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Fueling the Fire of Violence in the Streets

Once ignited, violence in the streets is hard to control. People get hurt, lives destroyed.

During the massive the protests of the Vietnam War, I sat in the office next to President Nixon. I saw firsthand how explosive emotions can be in this kind of situation. And I know how important it is for a president to strike a temperate but unflinchingly firm posture that assures all that he will maintain law and order.

The protests of the Occupy Wall Street movement started peacefully enough, but now they have begun to turn violent.

Which is why it’s imperative that President Obama speak out. So far, he has been mostly silent, except at the beginning, expressing sympathy for the protesters.

But now this week, the protesters have shut down the Port of Oakland, which endangers the livelihoods of ordinary workers and our exports of agricultural products abroad.  Protesters have been smashing bank windows, spray-painting ATMs and burning garbage. The president must condemn the violence and urge calm.

He must remind the people protesting that this is a nation of laws; that while we must always tolerate peaceful protest, the right of free speech and freedom of assembly never did, do not, and never will permit violence and the destruction of property and lives.

If he fails to speak in the face of violence, his silence will be taken by many, including the protesters, as a sanction for what they are doing.

Some listeners remember the 60s, the flames that erupted in cities: Detroit, Newark, Los Angeles, the riots that were so wide spread. The words of then-Vice President Hubert Humphrey should be a warning to us all: Referring to the riots, he said that if he had to live in one of our nation’s horrific ghettos, he "might lead a pretty good revolt, too.”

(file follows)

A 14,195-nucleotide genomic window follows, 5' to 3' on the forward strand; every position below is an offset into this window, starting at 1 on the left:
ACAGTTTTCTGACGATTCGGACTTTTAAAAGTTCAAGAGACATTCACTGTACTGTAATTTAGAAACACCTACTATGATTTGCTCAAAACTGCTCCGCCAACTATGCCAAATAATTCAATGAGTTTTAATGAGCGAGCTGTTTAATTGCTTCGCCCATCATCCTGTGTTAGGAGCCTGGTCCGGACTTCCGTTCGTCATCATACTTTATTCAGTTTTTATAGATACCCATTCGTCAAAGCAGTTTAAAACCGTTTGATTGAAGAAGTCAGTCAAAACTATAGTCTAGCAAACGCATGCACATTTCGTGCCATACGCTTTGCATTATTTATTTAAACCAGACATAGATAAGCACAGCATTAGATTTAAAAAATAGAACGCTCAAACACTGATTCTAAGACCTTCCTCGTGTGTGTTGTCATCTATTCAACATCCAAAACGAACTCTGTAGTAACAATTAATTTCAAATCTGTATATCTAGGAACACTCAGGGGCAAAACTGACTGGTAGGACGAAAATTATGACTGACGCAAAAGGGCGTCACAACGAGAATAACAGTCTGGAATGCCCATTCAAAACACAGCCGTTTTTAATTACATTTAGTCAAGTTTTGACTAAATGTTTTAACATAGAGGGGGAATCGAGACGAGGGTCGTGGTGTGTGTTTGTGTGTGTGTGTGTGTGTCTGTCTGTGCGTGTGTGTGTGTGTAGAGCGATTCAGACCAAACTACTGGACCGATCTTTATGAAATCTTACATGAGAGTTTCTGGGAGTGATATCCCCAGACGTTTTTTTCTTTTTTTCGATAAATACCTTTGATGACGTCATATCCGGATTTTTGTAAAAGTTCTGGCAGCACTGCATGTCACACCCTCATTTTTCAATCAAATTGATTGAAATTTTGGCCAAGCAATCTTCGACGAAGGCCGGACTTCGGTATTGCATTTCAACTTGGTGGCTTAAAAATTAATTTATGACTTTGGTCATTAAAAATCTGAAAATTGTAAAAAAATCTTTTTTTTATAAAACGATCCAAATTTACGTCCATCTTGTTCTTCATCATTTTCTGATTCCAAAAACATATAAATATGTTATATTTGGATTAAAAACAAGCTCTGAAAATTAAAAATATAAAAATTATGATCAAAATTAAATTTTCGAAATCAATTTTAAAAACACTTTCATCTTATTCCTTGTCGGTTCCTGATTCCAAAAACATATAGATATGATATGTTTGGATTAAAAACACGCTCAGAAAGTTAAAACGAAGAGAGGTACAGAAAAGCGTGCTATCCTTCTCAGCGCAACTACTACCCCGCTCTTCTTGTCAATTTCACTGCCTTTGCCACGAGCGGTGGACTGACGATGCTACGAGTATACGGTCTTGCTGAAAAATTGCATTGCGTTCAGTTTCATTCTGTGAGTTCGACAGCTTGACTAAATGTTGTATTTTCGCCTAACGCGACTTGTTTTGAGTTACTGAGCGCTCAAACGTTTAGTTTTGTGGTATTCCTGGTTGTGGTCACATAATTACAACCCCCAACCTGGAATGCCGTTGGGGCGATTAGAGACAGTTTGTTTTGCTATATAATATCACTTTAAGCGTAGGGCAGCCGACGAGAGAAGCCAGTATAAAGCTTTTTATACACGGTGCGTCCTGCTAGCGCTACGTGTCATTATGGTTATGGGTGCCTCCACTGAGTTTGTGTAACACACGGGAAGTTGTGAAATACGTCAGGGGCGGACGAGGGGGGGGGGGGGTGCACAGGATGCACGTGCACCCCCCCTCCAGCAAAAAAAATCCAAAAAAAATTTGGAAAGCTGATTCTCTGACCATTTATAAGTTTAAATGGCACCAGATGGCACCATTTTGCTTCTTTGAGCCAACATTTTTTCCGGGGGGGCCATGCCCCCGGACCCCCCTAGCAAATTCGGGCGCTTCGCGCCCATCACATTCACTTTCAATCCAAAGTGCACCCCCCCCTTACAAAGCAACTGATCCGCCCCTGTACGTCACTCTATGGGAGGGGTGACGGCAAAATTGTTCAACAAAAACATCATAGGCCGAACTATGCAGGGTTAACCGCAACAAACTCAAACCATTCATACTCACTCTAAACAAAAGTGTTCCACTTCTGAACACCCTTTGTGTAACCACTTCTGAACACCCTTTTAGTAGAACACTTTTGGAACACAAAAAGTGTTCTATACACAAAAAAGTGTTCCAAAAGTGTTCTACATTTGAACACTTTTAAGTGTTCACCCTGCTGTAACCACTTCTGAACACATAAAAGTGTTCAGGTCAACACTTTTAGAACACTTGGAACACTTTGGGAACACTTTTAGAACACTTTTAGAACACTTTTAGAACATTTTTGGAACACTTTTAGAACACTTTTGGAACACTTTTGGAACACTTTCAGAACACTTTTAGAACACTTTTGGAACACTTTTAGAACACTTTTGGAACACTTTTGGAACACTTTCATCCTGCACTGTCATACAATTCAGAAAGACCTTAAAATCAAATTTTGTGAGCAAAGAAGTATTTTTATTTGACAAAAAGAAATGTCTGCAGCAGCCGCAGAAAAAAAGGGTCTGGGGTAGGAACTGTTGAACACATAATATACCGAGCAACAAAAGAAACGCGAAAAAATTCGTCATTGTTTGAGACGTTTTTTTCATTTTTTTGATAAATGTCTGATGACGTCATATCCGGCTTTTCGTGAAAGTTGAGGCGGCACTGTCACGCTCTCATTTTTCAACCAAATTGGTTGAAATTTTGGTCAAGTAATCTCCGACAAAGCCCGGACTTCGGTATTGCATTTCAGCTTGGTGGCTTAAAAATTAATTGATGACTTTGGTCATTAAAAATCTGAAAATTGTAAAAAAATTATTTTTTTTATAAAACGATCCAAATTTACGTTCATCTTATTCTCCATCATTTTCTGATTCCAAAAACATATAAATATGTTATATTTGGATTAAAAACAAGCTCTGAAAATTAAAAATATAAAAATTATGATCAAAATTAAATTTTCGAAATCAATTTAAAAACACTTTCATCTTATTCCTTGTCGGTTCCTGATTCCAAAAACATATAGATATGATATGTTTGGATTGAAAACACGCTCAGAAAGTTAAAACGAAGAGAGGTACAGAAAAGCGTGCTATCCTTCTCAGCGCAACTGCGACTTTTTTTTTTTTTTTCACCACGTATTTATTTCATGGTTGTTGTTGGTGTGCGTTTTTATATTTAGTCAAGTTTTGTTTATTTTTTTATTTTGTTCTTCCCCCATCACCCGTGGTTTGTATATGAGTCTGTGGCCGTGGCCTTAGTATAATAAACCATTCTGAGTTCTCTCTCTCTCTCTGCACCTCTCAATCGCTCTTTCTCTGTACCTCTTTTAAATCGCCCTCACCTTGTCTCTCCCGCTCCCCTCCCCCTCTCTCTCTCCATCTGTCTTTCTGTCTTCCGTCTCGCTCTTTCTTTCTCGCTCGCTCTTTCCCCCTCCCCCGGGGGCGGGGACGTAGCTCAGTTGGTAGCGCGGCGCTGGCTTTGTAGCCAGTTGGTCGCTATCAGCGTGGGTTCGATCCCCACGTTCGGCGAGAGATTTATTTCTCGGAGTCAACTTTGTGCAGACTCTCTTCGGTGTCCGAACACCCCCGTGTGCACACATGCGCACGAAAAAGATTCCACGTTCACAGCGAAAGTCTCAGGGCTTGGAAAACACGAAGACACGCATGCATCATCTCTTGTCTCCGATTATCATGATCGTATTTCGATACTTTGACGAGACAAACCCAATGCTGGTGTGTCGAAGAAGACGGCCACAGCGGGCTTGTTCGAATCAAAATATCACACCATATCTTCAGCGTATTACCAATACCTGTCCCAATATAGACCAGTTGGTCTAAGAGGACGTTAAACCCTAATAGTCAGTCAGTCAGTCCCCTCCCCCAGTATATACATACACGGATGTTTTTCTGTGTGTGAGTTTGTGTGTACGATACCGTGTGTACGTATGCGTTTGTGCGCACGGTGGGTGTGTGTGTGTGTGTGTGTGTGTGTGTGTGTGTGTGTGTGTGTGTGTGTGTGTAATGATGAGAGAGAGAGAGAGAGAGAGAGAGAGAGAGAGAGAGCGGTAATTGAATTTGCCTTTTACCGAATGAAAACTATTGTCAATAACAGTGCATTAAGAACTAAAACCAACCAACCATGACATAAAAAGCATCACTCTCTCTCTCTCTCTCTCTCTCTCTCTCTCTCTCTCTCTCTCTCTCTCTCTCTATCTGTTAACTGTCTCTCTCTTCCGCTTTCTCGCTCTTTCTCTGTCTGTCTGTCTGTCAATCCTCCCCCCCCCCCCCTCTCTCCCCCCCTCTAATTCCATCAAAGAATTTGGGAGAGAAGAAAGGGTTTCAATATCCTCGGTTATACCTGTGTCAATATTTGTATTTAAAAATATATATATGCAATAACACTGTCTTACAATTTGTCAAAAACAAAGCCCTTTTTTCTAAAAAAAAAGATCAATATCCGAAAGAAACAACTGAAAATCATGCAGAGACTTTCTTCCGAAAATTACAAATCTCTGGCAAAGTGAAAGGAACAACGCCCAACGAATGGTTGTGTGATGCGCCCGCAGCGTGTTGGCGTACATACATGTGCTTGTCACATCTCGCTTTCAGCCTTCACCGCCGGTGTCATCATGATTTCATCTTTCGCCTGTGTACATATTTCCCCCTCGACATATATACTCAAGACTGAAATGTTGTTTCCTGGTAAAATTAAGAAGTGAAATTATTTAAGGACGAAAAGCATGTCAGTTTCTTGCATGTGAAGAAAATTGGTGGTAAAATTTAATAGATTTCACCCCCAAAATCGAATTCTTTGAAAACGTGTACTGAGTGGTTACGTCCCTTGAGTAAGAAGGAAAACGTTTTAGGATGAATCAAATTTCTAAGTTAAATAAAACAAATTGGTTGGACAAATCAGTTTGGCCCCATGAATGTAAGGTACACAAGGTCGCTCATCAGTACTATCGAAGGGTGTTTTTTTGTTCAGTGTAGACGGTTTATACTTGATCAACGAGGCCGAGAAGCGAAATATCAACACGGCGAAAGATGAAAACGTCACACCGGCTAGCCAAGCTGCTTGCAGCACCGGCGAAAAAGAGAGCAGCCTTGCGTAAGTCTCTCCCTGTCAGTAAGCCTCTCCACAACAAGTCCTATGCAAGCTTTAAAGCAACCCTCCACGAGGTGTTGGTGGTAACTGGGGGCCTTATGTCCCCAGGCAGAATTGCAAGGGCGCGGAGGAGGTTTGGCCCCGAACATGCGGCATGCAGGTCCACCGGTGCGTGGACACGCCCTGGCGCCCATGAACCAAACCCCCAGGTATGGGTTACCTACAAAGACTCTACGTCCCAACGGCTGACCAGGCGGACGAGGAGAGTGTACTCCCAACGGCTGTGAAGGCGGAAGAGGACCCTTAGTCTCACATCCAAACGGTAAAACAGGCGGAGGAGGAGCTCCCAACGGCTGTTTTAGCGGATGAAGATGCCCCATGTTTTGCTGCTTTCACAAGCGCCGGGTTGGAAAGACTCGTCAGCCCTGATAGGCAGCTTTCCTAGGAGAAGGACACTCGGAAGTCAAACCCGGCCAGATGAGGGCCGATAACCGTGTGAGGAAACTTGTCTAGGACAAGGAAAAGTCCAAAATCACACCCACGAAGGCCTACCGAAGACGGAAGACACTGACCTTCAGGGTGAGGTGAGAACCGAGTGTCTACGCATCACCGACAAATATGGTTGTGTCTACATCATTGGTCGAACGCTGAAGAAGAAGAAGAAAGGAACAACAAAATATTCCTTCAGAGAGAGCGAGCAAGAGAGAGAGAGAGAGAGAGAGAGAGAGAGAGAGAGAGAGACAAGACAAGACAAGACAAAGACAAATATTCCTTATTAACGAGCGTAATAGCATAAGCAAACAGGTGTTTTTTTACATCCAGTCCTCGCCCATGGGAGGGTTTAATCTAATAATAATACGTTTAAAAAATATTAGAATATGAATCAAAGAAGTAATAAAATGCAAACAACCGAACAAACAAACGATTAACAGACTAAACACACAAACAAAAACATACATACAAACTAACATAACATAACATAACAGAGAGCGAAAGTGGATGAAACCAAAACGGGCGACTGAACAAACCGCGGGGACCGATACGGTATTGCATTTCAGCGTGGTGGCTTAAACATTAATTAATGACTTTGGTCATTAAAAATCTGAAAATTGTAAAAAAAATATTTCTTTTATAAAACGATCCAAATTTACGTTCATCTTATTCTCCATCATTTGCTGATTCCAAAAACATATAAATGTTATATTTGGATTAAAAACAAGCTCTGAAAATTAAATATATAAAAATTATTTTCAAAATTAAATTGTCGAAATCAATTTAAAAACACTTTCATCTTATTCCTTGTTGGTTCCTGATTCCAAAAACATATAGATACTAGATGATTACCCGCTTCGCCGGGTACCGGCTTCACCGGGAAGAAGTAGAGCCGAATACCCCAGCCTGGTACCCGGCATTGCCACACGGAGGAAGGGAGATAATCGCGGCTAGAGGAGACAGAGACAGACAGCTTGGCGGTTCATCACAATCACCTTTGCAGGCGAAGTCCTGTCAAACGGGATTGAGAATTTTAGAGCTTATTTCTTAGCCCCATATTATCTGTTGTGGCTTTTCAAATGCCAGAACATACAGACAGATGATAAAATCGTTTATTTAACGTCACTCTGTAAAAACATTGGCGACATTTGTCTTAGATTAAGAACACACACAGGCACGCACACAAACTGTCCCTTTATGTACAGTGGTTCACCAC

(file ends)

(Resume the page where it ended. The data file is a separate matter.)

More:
Just the worst thing to say, because he was basically saying to the people who were rioting it was understandable. What he did was end up fueling the fire.

I know, too, from first-hand experience what the kind of pressure you’re under. I remember being in the White House when thousands of angry protesters surrounded us — we couldn’t get out. A flaming canister was tossed at my car when I did get out. The 82nd Airborne, decked out for combat, made quarters in the executive office building across from the White House. The D.C. police did a fabulous job through this trying time, showing a massive display of force, but at the same time amazing restraint.

To this day I thank God that the resolve to keep order tempered by prudence kept a lid on things during those volatile periods.

That’s why it is so important for the leader of our nation to speak responsibly and to speak now. If violence spreads like it has in Oakland, who knows where it will lead.

Representative self-government is a fragile balance of freedoms, rights and order. There can be neither freedom nor enforceable rights in the midst of chaos. Inevitably, any government, any leader, will have to restore order; and the more dire the situation, and the longer they wait, the more force that government will use to restore order.

Augustine recognized this in his classic work, The City of God. He taught that peace is the tranquility produced by order (tranquillitas ordinis). The first order of government, therefore, is to preserve order -- no society can enjoy peace and harmony without it.

So I pray that the president will see the dangerous tipping point that we are reaching, that he will not be silent, he will speak out clearly and without equivocation: We as a free, democratic and ordered society will not, cannot, tolerate violence in the streets.

Chuck Colson's daily BreakPoint commentary airs each weekday on more than one thousand outlets with an estimated listening audience of one million people. BreakPoint provides a Christian perspective on today's news and trends via radio, interactive media and print.

Publication date: November 4, 2011

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